Is it impossible to hit perfect notes on fretless instruments?

So, I was thinking that since there are an infinite number of points on a line, how could a musician playing a fretless string instrument select the correct, singular, discreet position to play a desired note?

Are they always off by some minute fraction that is indiscernible to the naked ear?

They are always slightly off, but it’s the same with a fretted instrument. Changing the tension of a string affects the frequency it resonates at, and tuning is never perfect. Also, the act of holding a string against a fret changes the tension.

Define “perfect note.” And remember, a piano tuned to the correct frequency on all keys sounds out of tune.

I know a guy who plays fretless upright bass in a jazz band in his free time. His IRL job is with the symphony. We have had discussions about the question in the OP. He says that (at least in jazz) “perfect” notes are not always what you want.

Not necessarily. They likely don’t produce precisely the same frequency every time, but it’s not impossible to hit some given frequency exactly some of the time. However, human hearing cannot discern differences smaller than approximately five cents, so practically speaking even if it’s off by some minute fraction it’s still the right note.

My violin didn’t have any frets. In middle school many of us used tape in lieu of having actual fret bars but most of us got rid of them by the time we reached high school.

That’s probably true in many forms of music. We analyze and categorize notes and frequencies to help us comprehend them, but it comes down to what sounds good, and that isn’t necessarily the same as a textbook prediction of what it “ought” to be.

This really extends to all instruments. There are variables in tuning for any instrument such that the lack of frets is not necessarily the most important variable. Brass and woodwind players have a hell of a time in those marching bands where they’re outdoors in sub-freezing temperatures. The string quartet that played at Obama’s inauguration had a similar problem, so much so, in fact, that what the audience heard was prerecorded. Cold temps raise the pitch of a horn or string. As mentioned earlier, the amount of pressure on a fretted string can change the pitch. The amount of humidity can dramatically affect the tuning of a wooden instrument as the wood swells or contracts.

The OP seems to be asking a more philosophical question about infinite precision. So a slightly more philosophical answer. In the face of noise, in order to discriminate frequency you need to listen to it for enough time to be able to resolve the frequency. If you wish to be able to resolve the frequency to infinite precision you will need to listen for infinite time. Since we don’t live in a noise free universe, you have your answer. There is a fundamental limit after which it is meaningless to ask if the note is out of tune. So the same answer applies to the finger position on the fingerboard. Even measuring the position is subject to essentially the same limits. Infinite precision requires infinite time.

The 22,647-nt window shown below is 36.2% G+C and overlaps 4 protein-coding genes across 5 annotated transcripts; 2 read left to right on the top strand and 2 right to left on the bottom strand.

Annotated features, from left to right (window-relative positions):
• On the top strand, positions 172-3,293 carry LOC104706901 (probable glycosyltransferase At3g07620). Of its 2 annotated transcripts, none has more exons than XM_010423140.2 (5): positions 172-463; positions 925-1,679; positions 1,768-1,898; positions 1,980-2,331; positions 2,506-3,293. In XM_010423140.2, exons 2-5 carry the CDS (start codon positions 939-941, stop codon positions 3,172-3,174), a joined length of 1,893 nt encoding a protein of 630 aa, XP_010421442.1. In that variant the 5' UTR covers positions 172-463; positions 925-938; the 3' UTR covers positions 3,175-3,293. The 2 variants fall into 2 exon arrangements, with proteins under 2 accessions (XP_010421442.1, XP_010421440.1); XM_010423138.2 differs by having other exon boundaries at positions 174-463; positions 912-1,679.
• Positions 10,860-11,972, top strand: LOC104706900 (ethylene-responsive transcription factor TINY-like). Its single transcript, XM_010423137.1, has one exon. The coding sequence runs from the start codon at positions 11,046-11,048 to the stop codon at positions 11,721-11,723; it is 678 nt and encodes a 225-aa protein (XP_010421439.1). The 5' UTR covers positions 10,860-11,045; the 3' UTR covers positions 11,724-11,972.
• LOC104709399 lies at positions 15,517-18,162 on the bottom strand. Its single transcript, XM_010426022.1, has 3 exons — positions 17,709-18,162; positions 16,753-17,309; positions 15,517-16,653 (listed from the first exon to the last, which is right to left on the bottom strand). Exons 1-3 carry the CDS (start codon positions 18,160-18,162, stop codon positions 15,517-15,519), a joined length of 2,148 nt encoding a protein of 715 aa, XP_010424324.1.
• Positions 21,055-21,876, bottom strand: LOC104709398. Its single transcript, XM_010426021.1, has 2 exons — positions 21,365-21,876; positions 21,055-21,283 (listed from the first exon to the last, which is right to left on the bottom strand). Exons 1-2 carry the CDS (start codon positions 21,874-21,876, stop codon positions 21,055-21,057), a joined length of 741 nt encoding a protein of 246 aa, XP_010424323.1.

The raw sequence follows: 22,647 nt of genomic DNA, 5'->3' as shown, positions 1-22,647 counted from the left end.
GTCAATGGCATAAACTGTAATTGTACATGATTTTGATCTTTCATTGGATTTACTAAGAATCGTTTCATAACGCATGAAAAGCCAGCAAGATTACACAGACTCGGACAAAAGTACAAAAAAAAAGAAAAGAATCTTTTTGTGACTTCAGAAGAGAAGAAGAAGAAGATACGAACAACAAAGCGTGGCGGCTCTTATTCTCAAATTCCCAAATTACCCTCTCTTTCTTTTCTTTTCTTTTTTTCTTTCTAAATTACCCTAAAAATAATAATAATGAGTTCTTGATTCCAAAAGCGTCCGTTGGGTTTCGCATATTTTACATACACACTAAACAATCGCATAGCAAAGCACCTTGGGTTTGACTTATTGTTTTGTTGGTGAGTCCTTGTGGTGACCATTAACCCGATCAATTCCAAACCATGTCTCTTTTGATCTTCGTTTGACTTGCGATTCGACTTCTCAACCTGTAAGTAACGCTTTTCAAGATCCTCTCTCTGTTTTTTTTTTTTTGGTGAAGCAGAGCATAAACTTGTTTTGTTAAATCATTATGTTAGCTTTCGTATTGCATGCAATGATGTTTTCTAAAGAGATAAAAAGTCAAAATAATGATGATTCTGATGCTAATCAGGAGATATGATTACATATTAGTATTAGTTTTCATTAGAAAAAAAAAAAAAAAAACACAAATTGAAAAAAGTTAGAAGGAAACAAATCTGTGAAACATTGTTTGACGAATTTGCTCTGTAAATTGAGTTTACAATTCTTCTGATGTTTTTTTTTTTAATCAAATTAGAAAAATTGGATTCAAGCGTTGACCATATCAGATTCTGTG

The notion of in and out of tune is at best pretty thorny anyway. A fretless instrument has a vastly better chance of playing the corect frequency than pretty well any fretted instrument. An instrument (rare as they are) that is tuned to equal temperamant is (being simplistic) just equally out of tune. Pianos and guitars are not tuned to equal temperament. You can, but most people don’t. Everything is a compromise.

And a fretted instrument like a guitar can’t possibly ever be in tune with itself.

Not sure exactly what you mean. A guitar’s frets are placed based on equal temperament proportions, although it’s true that guitarists often do not tune the strings themselves to correspond precisely to a true equal temperament. I think the proprietary Buzz Feiten system uses something different, for example. First time I ever heard that pianos are not tuned to true equal temperament, though. Some tuning issues on the guitar are due to playing 20-24 notes on the same string, and having overlap so that a single note can be played on 3 or 4 different strings, and differences between gauge and action on the strings, etc.

But a piano does away with that by having each note sounded on a dedicated string. Why would a piano not have equal temperament tuning?

I think you’re confusing equal temperament with well temperament.